|Gare Ste. Lazare, 1872-73, Eduoard Manet|
|Gare Ste. Lazare, 1877, Claude Monet|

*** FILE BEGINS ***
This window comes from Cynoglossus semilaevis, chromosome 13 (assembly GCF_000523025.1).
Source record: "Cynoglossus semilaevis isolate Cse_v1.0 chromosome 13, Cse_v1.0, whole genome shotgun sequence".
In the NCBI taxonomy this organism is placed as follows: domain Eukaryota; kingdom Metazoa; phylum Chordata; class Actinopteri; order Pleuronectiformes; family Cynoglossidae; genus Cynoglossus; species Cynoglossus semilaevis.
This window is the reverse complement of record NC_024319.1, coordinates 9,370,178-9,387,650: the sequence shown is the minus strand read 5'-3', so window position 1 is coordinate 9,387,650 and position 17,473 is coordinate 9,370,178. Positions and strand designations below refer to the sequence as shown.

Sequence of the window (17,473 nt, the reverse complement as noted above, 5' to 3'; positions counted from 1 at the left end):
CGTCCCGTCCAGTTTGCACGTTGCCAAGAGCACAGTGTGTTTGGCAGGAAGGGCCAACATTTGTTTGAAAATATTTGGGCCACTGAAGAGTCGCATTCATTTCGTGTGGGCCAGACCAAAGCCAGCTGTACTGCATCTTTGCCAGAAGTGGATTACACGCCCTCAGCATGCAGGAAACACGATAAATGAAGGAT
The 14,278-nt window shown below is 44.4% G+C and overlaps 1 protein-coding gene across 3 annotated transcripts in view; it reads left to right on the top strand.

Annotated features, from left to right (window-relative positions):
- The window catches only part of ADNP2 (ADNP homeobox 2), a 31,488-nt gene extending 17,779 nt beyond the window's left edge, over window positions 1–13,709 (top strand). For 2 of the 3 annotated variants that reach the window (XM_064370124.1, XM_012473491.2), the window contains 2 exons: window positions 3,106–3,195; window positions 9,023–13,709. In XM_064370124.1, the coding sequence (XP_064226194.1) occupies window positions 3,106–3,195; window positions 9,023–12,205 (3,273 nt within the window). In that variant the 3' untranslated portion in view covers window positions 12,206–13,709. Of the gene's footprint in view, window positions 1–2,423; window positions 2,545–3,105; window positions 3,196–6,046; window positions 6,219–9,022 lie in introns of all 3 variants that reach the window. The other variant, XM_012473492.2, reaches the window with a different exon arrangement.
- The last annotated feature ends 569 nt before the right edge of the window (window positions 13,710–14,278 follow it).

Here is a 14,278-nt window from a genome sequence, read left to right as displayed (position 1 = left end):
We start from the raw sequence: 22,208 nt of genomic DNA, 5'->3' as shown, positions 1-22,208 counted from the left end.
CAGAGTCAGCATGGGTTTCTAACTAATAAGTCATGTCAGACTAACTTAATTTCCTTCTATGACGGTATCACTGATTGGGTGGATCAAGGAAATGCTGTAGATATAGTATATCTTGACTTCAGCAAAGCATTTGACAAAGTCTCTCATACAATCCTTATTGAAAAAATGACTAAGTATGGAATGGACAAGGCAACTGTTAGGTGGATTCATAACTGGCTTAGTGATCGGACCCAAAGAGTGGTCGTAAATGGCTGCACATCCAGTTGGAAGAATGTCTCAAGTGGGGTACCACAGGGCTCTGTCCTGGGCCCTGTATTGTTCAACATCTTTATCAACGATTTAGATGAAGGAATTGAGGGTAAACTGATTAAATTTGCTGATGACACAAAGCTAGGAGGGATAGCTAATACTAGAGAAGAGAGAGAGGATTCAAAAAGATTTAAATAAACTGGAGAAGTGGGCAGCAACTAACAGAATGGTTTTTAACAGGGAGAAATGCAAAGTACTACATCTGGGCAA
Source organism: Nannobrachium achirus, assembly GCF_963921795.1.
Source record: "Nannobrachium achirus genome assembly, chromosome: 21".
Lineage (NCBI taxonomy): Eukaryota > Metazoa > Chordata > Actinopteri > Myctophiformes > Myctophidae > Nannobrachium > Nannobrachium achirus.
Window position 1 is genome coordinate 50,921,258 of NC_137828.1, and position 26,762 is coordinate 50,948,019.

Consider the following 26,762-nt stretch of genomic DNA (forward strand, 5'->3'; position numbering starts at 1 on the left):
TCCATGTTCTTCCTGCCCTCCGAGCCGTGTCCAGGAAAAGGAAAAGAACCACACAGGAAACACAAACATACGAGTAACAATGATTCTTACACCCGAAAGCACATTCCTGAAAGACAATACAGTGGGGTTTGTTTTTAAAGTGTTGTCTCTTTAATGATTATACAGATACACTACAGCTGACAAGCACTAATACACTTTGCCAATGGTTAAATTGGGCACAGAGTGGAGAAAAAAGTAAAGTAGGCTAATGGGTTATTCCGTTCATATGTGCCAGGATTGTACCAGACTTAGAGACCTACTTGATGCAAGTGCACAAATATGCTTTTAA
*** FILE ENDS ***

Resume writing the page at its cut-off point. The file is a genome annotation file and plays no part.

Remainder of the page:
Monet, on the other hand, set up his easel among the crates, baggage, hustle, and bustle of the train station then waited patiently for those or that which might be obstructing his view to move. He claimed it was much like painting clouds, they too weren't always cooperative. Actually, it would seem that what fascinated Monet as much as anything about St. Lazare was not the trains or the station itself, but the clouds, not in the sky, but clouds of steam and smoke billowing up from the heavy machinery within the glass-roofed structure. Here, in this sooty, confined atmosphere he was painting a new form of subject matter, one that had been handled by no another artists before. So if you're trying to keep the two artists straight in your mind, remember; Monet painted the trains; Manet painted those who rode them. If that doesn't help, don't despair, a visitor to the Washington show was overheard to remark knowledgeably that either spelling is correct.